Some Indigenous leaders say they will fight any pipeline projects or other work connected to expanding the oilsands in Alberta.

Grand Chief Stewart Phillip, of the Union of British Columbia Chiefs, says there are no conditions under which he can accept the expanded Trans Mountain oil pipeline from Alberta, currently being considered by the federal government.

Phillip says the environmental risks from increased tanker traffic are simply too great.

He says if the project gets the government's approval, the struggle will intensify and there will be more legal action.

Phillip was in Winnipeg, where many Manitoba chiefs signed on to a declaration that they will not allow pipelines, rail cars or other projects connected to the oilsands through their territory.

David Suzuki

Scientist and environmentalist David Suzuki stood alongside First Nations leaders (and took their pictures) in Winnipeg Tuesday to oppose pipeline projects and oilsands expansion. (Gary Solilak/CBC)

Derek Nepinak, head of the Assembly of Manitoba Chiefs, says governments and businesses must realize they cannot undertake projects in indigenous territory without full consent.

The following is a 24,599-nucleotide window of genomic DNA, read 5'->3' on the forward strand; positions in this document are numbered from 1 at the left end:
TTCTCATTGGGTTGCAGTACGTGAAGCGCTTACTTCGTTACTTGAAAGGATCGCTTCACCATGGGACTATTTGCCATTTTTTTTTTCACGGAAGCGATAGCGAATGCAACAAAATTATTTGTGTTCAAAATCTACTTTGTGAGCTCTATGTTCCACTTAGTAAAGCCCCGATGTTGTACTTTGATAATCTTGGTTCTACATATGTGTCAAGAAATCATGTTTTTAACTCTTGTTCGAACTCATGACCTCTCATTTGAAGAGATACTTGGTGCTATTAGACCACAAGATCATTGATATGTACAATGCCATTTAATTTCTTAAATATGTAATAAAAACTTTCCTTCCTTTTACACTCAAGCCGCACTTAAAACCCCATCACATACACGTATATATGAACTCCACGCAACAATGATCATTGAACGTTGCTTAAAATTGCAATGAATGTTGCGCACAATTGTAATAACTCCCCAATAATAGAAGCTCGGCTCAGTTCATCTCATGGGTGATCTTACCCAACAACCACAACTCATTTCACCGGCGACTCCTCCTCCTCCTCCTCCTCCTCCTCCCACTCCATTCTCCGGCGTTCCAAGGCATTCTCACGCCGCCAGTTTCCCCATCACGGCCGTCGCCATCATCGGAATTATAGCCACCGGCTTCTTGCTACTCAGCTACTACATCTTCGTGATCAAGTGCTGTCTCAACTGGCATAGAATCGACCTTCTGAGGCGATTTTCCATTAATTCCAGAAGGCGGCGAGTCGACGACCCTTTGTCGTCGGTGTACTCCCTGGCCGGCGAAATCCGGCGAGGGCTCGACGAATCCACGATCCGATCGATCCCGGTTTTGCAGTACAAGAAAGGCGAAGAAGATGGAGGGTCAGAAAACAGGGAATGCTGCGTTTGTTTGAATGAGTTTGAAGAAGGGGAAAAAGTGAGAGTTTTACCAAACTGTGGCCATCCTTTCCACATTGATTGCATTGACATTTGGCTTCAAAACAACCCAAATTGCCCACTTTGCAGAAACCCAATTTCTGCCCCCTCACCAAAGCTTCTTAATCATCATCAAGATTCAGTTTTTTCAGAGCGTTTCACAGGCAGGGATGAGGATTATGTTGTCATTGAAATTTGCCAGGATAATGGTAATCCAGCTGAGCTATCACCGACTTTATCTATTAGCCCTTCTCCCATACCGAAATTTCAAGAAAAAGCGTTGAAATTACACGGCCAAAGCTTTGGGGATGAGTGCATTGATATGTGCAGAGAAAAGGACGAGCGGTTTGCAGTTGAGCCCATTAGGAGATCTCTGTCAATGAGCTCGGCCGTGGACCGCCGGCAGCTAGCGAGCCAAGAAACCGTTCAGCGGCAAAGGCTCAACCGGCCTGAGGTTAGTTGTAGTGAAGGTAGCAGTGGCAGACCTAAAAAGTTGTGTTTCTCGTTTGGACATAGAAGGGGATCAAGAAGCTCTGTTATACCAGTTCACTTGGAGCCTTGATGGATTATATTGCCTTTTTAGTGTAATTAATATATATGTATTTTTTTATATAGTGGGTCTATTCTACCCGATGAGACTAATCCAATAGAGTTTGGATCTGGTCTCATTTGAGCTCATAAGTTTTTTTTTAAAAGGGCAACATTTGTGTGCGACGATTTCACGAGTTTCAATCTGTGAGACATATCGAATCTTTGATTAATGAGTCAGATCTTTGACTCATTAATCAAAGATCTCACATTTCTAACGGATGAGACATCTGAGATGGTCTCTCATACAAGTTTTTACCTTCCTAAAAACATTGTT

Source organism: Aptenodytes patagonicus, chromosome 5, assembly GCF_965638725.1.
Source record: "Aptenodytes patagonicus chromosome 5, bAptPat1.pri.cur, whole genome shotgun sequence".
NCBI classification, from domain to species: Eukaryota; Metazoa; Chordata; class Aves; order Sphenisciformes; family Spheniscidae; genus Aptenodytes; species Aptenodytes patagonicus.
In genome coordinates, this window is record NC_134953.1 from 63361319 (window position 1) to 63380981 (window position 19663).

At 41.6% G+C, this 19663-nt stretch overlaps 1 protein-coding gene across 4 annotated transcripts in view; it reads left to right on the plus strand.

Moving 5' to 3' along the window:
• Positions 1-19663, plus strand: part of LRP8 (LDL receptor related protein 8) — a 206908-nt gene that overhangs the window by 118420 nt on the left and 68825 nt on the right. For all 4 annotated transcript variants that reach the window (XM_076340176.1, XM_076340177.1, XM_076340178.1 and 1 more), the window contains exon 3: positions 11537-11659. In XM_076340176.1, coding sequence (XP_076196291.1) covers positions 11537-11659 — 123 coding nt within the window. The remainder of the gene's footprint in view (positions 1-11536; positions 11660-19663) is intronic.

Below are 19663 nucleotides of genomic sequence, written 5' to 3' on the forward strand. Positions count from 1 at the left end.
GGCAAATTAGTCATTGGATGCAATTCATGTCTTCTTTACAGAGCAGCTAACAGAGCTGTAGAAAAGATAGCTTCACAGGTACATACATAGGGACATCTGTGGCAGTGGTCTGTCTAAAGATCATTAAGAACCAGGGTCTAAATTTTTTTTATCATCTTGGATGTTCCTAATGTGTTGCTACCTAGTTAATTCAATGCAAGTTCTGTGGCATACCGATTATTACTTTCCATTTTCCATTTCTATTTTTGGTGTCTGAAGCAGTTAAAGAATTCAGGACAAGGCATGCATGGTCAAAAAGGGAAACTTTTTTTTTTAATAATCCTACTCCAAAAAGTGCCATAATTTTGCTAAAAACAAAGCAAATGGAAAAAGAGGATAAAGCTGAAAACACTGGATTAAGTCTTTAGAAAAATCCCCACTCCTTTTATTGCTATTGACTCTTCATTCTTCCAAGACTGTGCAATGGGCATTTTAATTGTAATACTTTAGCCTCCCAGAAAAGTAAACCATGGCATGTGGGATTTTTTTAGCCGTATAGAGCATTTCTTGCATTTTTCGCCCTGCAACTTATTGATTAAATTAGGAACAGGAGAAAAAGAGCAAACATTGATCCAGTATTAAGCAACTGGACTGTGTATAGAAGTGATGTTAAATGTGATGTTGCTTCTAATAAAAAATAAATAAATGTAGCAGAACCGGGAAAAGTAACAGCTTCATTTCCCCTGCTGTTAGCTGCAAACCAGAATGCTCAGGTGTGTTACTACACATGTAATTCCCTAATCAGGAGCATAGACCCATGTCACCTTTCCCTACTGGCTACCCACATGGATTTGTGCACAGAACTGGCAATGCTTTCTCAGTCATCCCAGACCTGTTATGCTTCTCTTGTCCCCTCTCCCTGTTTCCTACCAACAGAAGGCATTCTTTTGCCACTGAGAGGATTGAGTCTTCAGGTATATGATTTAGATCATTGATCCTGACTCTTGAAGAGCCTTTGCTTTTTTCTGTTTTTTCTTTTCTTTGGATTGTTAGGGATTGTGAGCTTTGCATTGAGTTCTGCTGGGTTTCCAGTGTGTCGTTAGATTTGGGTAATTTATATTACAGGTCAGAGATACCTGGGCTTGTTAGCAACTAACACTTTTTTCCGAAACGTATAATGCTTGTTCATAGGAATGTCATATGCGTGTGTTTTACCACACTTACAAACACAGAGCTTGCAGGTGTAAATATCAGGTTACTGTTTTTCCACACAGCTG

There were a number of empty seats in the meeting room. Nepinak said many chiefs are dealing with pressing issues in their communities such as housing. His office said so far 20 of 63 Manitoba chiefs have signed on to the Treaty Alliance against Tar Sands Expansion. The total number of signatories from across Canada is 100, the spokesperson said.

The treaty alliance, officially launched on Sept. 22 at signing events in Quebec and B.C., prohibits the passage through signatories' territories of the pipelines, trains and tankers that will feed the expansion of the Alberta oilsands.

Corrections

  • An earlier version of this story incorrectly had Grand Chief Stewart Phillip referring to the Northern Gateway project instead of the Trans Mountain pipeline expansion.
    Nov 29, 2016 9:27 PM CT
With files from CBC's Nelly Gonzalez